The Yukon, in case you haven’t heard, has taken a trail-blazing new approach to treating mental illness. In serious cases, we simply take those suffering and throw them in the clink.
Such is the case, anyhow, with a 19-year-old who the courts recently deemed to be not criminally responsible for charges he faced because of serious mental illness.
He has been in and out of the hospital to deal with his wild mood swings since he was diagnosed with bipolar disorder at 15. And, as we reported in last Friday’s paper, during bad spells he suffers delusions, such as that he’s a rock star or a member of the Hells Angels. Recently, police picked him up for cocaine possession, uttering threats and intimidation.
The man’s mother says he received assurances from justice officials that, if he agreed to being found not criminally responsible, he would be treated as a psychiatric patient and given accompanying rights, such as being able to leave on day passes if doctors found him to be in good shape. No such luck, however, when the psychiatric facility you are checking into is Whitehorse Correctional Centre.
It turned out the man was simply put in the general prison population. Whatever psychiatric care the man is receiving seems inadequate. His mother warns he’s slipping into a deep depression.
While the specifics of the care he receives isn’t being disclosed by the secrecy-loving Justice Department, a March 2014 report by health officials found that “psychiatric care at the jail, with a high risk population, is limited to two hours weekly. Justice officials say that one registered nurse is present at the jail for 16 hours a day, to monitor an average of about 100 inmates, while doctors and psychologists are on call.
Let’s call this the Mike Nixon approach to tackling mental illness, in honour of Yukon’s justice minister. It’s so simple, it could fit on a bumper sticker. Sick in the head? Lock ‘em up!
There is the small matter, however, that the Yukon government has promised the courts that it will build suitable accommodations for the mentally ill being held within the jail. As a Court of Appeal judge noted in 2009, in a decision involving Veronica Germaine, another mentally ill patient who was being held at the jail, the Yukon government had submitted legally-sworn oaths that vow that the new jail, under construction at the time, would include special handling units designed for specialized care of psychologically troubled inmates.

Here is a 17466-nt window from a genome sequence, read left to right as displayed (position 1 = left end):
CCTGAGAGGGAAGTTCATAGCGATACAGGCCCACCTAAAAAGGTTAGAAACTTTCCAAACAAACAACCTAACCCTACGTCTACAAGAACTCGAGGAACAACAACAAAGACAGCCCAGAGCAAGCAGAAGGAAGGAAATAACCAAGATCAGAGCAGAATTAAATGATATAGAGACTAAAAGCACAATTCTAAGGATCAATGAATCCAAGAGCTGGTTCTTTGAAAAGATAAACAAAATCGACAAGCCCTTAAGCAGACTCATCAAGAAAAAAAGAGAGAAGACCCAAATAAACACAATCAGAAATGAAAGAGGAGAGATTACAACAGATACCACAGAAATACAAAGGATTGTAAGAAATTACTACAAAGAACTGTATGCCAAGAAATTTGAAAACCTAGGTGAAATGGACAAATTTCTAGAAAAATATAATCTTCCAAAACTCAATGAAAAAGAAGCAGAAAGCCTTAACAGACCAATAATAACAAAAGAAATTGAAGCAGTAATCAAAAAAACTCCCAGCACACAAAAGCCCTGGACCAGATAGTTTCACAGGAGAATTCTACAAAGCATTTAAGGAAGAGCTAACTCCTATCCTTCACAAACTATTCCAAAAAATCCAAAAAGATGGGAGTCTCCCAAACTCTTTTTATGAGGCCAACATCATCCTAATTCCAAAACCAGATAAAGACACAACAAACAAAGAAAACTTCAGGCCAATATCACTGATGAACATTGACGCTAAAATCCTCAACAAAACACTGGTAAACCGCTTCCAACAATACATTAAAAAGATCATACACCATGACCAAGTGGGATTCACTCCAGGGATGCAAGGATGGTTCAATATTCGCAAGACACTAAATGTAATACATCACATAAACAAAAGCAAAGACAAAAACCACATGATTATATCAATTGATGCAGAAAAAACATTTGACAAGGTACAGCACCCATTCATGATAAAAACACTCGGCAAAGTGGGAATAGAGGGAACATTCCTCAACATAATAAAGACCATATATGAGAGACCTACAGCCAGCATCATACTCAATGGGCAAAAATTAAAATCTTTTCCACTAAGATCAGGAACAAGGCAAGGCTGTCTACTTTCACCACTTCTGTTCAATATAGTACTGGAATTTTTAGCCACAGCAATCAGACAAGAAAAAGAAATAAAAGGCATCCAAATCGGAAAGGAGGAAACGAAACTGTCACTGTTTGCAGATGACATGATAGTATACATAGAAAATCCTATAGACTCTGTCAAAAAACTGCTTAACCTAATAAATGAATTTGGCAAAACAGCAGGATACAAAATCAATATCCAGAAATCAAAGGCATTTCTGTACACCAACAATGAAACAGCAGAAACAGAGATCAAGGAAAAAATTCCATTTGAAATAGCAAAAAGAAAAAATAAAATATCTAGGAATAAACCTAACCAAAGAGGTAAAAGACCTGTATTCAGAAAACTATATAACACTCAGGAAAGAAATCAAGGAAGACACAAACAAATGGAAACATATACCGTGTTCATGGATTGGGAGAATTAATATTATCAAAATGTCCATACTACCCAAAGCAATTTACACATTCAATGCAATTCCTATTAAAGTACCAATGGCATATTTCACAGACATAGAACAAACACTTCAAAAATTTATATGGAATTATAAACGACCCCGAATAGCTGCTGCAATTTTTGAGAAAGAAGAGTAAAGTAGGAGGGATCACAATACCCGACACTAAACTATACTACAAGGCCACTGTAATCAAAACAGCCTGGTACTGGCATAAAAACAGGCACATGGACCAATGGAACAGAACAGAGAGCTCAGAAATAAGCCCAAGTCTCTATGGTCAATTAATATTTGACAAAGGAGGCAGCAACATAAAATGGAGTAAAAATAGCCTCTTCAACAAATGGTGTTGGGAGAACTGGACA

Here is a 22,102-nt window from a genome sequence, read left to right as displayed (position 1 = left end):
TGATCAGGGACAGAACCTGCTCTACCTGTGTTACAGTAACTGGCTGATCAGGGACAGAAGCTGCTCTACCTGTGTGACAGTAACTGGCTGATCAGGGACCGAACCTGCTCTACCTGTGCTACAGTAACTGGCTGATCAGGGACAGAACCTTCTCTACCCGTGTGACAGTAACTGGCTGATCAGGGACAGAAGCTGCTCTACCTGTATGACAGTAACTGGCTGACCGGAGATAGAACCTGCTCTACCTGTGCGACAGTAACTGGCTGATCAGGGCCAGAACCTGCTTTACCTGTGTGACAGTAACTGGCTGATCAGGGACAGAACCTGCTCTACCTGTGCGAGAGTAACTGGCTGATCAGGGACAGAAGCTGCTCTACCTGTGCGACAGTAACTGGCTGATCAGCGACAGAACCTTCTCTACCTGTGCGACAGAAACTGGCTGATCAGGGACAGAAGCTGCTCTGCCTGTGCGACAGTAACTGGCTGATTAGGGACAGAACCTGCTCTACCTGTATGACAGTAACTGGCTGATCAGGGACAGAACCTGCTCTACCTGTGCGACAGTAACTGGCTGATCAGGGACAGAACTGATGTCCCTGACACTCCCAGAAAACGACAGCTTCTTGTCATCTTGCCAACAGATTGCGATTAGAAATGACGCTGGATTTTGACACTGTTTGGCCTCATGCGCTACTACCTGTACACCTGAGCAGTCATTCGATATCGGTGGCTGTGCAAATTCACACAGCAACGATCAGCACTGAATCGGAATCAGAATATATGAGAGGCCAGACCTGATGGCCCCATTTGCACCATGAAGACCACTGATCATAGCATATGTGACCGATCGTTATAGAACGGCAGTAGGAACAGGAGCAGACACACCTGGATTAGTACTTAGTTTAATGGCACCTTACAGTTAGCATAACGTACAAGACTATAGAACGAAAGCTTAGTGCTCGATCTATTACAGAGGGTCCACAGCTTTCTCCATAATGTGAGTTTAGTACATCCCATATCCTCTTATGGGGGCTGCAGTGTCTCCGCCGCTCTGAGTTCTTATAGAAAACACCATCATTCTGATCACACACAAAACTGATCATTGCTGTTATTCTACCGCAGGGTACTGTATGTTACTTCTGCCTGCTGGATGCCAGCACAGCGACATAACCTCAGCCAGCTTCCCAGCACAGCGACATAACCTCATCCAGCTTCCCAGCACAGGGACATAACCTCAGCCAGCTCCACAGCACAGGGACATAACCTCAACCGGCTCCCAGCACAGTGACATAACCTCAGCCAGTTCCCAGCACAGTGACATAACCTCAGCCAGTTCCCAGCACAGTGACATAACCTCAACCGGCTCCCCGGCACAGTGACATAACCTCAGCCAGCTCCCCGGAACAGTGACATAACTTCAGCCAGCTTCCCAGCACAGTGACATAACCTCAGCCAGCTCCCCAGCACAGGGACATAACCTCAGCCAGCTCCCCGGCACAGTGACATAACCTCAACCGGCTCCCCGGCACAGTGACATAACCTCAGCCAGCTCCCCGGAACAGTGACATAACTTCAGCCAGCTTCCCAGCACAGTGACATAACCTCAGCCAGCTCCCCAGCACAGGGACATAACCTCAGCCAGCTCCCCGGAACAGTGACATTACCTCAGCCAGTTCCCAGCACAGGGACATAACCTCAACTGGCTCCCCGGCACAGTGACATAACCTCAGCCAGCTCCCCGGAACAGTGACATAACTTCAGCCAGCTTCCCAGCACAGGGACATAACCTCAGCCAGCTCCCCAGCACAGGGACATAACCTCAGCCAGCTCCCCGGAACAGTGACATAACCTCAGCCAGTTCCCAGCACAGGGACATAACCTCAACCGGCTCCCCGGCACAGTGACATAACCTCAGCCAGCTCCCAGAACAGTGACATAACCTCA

Where are those units today? Apparently, they didn’t make the final designs.
While this isn’t exactly the first time the Yukon Party has failed to live up to its word – a certain electoral promise to encourage affordable rental housing in Whitehorse leaps to mind – breaking promises with the judiciary seems to be a risky thing to do, especially when you’re the justice minister.
Perhaps Justice officials will point to the segregation units as being the promised facilities. Indeed, that remains the other solution deployed by jail officials when dealing with mentally disturbed inmates: throw them in the hole.
Unfortunately, the psychological damage caused by prolonged spells in solitary confinement is well-established. That’s why the United Nations’ expert on torture recommends only using it in exceptional cases. Yet, in the Yukon, we apparently offer solitary confinement as therapy. That’s a part of the Nixon approach to mental illness, too.
Clearly, this approach has broader applications. Alcoholics who are picked up by the police are already taken to a glorified drunk located at the jail. While we’re at it, why not toss them in with the general population for a spell?
Who knows who else may benefit? Yukon MP Ryan Leef is pushing for fetal alcohol spectrum disorder to be recognized by the criminal code. Maybe Nixon could help ensure people with FASD remain stuck behind bars.
Or, on the outside chance that Nixon may find the justice system’s treatment of mentally ill prisoners deplorable, maybe he should actually do something about it. An appropriate place to start would be having a credible outside party evaluate the treatment of mentally ill prisoners and propose remedies.
Department officials can’t be trusted to conduct a review themselves, as they’ve shown their primary interest is to cover their own behinds, rather than demonstrate public accountability. Nixon, to date, seems to share these values. But we’d love to be proven wrong.